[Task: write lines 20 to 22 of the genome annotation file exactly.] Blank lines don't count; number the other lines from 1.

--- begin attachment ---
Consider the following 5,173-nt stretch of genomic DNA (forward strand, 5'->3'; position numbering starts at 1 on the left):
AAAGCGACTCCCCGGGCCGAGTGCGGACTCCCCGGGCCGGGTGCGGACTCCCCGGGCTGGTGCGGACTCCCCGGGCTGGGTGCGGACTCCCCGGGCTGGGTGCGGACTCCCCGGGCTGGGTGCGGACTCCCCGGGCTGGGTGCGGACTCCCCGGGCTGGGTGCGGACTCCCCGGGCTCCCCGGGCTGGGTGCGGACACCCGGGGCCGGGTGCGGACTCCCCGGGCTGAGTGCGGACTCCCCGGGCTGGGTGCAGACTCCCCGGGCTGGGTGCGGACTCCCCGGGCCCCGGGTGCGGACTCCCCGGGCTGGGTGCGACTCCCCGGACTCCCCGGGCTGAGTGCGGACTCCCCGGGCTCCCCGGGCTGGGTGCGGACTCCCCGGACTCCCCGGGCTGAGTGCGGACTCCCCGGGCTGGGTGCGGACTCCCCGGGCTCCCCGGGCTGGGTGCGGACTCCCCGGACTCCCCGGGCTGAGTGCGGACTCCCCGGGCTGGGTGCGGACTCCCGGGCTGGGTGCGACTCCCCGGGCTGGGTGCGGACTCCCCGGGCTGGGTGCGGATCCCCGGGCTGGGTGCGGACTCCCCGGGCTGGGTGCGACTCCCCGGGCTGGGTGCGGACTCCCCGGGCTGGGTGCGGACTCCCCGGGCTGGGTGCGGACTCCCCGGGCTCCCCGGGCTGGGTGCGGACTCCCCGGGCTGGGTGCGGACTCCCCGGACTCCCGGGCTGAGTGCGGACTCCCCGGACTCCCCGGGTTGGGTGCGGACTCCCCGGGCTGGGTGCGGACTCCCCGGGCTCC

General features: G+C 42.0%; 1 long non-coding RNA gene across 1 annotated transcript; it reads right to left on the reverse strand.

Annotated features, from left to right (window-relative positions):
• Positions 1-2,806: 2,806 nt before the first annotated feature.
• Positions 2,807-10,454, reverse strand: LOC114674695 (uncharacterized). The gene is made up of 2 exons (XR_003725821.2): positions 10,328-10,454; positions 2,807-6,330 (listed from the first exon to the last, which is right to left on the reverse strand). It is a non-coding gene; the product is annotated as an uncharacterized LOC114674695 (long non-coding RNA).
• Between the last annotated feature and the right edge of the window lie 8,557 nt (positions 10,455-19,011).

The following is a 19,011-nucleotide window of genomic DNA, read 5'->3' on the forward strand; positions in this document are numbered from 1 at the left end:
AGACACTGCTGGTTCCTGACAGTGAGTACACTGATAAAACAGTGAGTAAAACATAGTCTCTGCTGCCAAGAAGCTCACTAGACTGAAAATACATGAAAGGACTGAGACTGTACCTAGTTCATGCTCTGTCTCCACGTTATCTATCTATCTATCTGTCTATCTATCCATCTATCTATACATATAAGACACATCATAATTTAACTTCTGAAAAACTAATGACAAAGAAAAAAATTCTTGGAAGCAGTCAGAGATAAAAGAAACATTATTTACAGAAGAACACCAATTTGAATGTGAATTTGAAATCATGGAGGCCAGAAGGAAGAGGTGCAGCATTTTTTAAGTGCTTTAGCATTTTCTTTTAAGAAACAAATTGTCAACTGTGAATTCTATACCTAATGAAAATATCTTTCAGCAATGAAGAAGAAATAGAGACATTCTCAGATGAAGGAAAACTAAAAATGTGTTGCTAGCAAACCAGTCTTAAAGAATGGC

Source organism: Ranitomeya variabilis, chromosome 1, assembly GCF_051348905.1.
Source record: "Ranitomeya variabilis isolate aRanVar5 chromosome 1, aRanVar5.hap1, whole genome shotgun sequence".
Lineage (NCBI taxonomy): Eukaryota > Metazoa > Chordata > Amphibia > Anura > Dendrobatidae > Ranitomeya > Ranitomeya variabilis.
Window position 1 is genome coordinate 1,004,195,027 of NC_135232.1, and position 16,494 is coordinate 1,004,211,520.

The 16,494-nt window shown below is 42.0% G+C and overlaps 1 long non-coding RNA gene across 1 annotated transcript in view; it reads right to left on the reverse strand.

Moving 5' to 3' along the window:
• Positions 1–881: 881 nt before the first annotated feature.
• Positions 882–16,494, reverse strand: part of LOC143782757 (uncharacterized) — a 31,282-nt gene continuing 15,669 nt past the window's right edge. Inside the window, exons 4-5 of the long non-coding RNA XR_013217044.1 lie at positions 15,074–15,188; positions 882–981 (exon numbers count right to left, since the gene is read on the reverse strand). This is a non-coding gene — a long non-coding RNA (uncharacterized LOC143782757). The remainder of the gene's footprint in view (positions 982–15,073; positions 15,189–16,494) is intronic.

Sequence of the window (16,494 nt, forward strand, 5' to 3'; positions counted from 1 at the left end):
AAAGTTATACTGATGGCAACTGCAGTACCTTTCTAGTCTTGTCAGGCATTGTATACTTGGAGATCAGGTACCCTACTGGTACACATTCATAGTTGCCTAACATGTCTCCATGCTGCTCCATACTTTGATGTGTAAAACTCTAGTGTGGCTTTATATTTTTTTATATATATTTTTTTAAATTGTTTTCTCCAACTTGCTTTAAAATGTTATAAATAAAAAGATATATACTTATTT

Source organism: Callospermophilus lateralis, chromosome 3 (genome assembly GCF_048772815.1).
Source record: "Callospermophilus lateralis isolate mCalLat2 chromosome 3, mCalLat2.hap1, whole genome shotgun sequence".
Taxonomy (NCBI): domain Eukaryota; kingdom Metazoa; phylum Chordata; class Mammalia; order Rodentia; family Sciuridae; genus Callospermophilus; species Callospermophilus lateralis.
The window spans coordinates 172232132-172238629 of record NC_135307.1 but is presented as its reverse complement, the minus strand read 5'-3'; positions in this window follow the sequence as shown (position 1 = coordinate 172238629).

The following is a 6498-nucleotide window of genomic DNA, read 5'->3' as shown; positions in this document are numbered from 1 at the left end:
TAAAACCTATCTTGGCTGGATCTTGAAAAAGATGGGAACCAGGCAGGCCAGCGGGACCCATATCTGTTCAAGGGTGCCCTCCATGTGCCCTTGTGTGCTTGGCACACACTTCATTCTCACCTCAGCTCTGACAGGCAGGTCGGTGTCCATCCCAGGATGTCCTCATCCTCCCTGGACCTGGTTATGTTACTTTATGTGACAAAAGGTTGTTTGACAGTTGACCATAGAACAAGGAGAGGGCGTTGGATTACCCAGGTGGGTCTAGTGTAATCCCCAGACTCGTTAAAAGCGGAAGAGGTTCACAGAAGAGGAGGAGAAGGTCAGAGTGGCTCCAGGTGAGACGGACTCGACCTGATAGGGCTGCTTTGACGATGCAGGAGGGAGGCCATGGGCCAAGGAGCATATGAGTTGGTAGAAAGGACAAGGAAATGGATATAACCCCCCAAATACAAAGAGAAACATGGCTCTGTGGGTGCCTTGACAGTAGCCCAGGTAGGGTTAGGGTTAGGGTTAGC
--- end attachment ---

Source organism: Callospermophilus lateralis, chromosome 3 (genome assembly GCF_048772815.1).
Source record: "Callospermophilus lateralis isolate mCalLat2 chromosome 3, mCalLat2.hap1, whole genome shotgun sequence".
Taxonomy (NCBI): domain Eukaryota; kingdom Metazoa; phylum Chordata; class Mammalia; order Rodentia; family Sciuridae; genus Callospermophilus; species Callospermophilus lateralis.